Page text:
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The Prince Albert II of Monaco Foundation organises the 1st edition of the Ocean Conservation Legal Roundtable



Press release

On Friday 24th March, as part of Monaco Ocean Week 2023, the Prince Albert II of Monaco Foundation organised its very first Ocean Conservation Legal Roundtable. This event, dedicated to the legal framework of the ocean and the blue economy, aims to foster dialogue between private and public law, and between domestic and international law, on issues relating to law of the sea in the broadest sense, in an accessible and dynamic manner.

Olivier Wenden, Vice-President and CEO of the Prince Albert II of Monaco Foundation, opened this edition by declaring that “This meeting is very important for us because thought on the legal issues relating to the ocean is all too often developed in silos. (…) This need for an open and holistic dialogue is at the heart of this 1st edition of the Ocean Conservation Legal Roundtable and will have the opportunity to benefit from very complementary perspectives associating public law and private law, and taking into consideration extremely diverse frameworks and realities, from international treaties to the customs of indigenous peoples, not to mention the kaleidoscope of national laws and regional agreements. It is in these frameworks and realities that we need to reconcile, at a time when we need to collectively create new ocean governance in the wake of the significant progress recently made through the High Seas Treaty.

Throughout the day, three panels were organised with discussions on coastal resilience and indigenous law, biodiversity and the precautionary approach in the Mediterranean, and how international and national law can adapt to solutions.

The first panel moderated by Mr. Daniel Wildcat, Professor, Haskell Indian Nations University and Lead Investigator, Indigenous Coastlines People Hub of the National Science Foundation, focused on coastal resilience and indigenous law. The Panelists – Ms Jenniffer Santos, Academic chair at the Graduate Academic Certificate Program in Planning for Disaster Reduction for the Salvador Padilla Escabi Graduate School of Planning - University of Puerto Rico, and Ms Lesley Iaukea, Professor, University of Hawaii at Manoa, Director of the Indigenous Knowledge & Earth and Environmental Convergent Science Program in Hawaii – presented their work and some specificities and issues related to their cultures and regions.

The second panel moderated by Ms Virginie Tassin-Campanella, Lawyer, Founder of VTA Tassin, Vice-President of the INDEMER scientific council, brought together Mr Vasco Becker-Weinberg, Professor of Law at Lusophone University and NOVA School of Law President of the Portuguese Institute of the Law of the Sea,Dr. iur. (Hamburg), Masters of Law (Lisbon), Ms Sarra Sefrioui, Associate Professor at the Faculty of Legal, Economicand Social Sciences of Tangier, and Mr Montassar Ben Salem, Doctor of Law, Assistant Professor at the Faculty of Legal, Political and Social Sciences of Tunis around the topic of biodiversity and the precautionary approach in the Mediterranean. The panel focused on Marine Protected Areas and Environmental Impact Assessment, and covered various definitions, thresholds, and factors related to the precautionary approach, as well as the differences between the precautionary approach and the precautionary principle. The specificity of the Mediterranean Sea, including its cultural, social, and economic dimensions, was also highlighted. The panel discussed the UNCLOS, Barcelona Convention and its Protocols, Fish Stock Agreement, OSPAR, and BBNJ Agreement. Difficulties related to drafting and implementing the BBNJ Agreement and High Seas Pockets, maritime disputes, ocean data collection, and Marine Scientific Research were also discussed. The importance of understanding law as a tool to prevent disputes, promote implementation, and an instrument of peace was emphasized.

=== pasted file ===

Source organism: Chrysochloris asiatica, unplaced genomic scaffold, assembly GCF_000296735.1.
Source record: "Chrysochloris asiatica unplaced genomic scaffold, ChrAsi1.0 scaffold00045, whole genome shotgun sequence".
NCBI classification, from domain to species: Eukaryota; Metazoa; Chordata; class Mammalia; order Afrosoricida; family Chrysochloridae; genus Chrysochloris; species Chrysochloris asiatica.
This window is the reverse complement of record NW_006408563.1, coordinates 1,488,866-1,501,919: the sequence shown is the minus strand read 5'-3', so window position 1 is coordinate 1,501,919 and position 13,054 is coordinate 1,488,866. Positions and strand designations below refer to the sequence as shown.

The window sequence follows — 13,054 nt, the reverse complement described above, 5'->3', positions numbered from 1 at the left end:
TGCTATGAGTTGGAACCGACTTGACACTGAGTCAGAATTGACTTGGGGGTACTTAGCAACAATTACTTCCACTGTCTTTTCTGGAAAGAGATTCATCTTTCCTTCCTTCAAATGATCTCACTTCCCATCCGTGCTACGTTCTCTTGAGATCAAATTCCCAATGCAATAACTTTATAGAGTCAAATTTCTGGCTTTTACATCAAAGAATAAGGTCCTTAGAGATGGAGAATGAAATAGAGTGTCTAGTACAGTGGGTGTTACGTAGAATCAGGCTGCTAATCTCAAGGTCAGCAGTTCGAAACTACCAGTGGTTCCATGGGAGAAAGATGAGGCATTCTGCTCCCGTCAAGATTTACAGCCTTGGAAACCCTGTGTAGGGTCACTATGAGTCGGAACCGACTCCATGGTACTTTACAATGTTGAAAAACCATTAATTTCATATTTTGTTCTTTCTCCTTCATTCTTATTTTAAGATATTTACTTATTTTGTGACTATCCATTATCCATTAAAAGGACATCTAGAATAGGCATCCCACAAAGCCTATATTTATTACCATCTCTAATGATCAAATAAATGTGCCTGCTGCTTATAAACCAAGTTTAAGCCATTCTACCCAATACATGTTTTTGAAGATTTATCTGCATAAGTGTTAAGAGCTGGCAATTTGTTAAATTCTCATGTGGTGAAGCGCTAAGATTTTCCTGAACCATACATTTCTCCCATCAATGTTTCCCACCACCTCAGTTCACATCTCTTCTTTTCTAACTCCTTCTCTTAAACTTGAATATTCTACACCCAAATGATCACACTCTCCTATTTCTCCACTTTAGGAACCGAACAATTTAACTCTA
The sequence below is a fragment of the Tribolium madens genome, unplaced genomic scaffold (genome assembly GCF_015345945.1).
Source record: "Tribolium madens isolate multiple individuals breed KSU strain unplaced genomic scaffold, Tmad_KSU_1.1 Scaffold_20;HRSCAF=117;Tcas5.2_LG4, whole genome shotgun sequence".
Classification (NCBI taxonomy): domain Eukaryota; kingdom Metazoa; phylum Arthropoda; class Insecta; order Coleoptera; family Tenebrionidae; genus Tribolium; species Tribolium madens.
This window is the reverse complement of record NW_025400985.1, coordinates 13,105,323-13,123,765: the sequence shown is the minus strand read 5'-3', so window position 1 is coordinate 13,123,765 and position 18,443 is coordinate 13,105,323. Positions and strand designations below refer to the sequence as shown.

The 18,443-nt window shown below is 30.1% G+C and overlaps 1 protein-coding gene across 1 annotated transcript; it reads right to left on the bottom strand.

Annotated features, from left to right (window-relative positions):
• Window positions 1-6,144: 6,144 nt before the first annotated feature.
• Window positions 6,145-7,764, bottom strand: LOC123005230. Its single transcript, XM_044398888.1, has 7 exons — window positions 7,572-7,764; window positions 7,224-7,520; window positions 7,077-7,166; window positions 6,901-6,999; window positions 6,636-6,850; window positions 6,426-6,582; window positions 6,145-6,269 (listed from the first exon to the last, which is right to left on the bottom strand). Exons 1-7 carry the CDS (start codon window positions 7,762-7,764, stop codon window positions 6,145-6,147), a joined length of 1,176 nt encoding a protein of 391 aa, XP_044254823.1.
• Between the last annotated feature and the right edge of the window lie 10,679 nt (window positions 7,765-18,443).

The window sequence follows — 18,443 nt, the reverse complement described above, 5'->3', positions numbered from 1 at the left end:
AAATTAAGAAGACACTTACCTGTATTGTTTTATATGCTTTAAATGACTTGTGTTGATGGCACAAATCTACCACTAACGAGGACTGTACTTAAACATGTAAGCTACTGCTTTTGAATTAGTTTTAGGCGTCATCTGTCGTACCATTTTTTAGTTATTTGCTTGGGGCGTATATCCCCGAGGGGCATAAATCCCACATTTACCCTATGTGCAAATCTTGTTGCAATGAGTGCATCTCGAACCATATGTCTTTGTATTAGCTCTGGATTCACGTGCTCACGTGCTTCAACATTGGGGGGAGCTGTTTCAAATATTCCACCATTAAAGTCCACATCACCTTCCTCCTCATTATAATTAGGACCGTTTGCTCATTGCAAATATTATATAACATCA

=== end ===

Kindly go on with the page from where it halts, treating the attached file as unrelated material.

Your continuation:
Ms Michal Nachmany, CEO and founder of Climate Policy Radar was invited to present her company's solution - a search engine-like artificial intelligence whose mission is to map and analyse the global climate policy and legislative landscape to support informed and evidence-based decision-making: “We’re on a mission to organise, analyse, and democratise access to knowledge on climate laws and policies. The ability to understand what is going on in this very messy black box of climate law and policy really hinders our progress, and the ability to make better laws, hold policymakers to account, integrate policy risk into decision-making, including mobilising private and public finance, really stops us from doing so.

The adaptation of international and national law to innovative solutions was addressed in the final panel of the day moderated by Mr Andrew Heinrich, Juris Doctor from Harvard Law School and MPhil from Oxford University. The panelists – Ms Romany Webb, Deputy Director of the Sabin Center for Climate Change Law at Columbia University, Mr Carlos Mata, Doctor of Law and Social Sciences (University of the Eastern Republic of Uruguay - UDELAR) Head Professor of Public International Law, and Mr Liam Weber, Grants Manager of the Seychelles Conservations and Climate Adaptation Trust (SeyCCAT) – first discussed the adaptation of law at international level, in order to translate the contributions of innovative solutions into legal rules, and then this adaptation at national level with the presentation of their concrete experiences in the Seychelles and Uruguay. This panel highlighted the difficulty of this translation process in avoiding the overlapping of legislative standards.


Photo credit: ©JC Vinaj/FPA2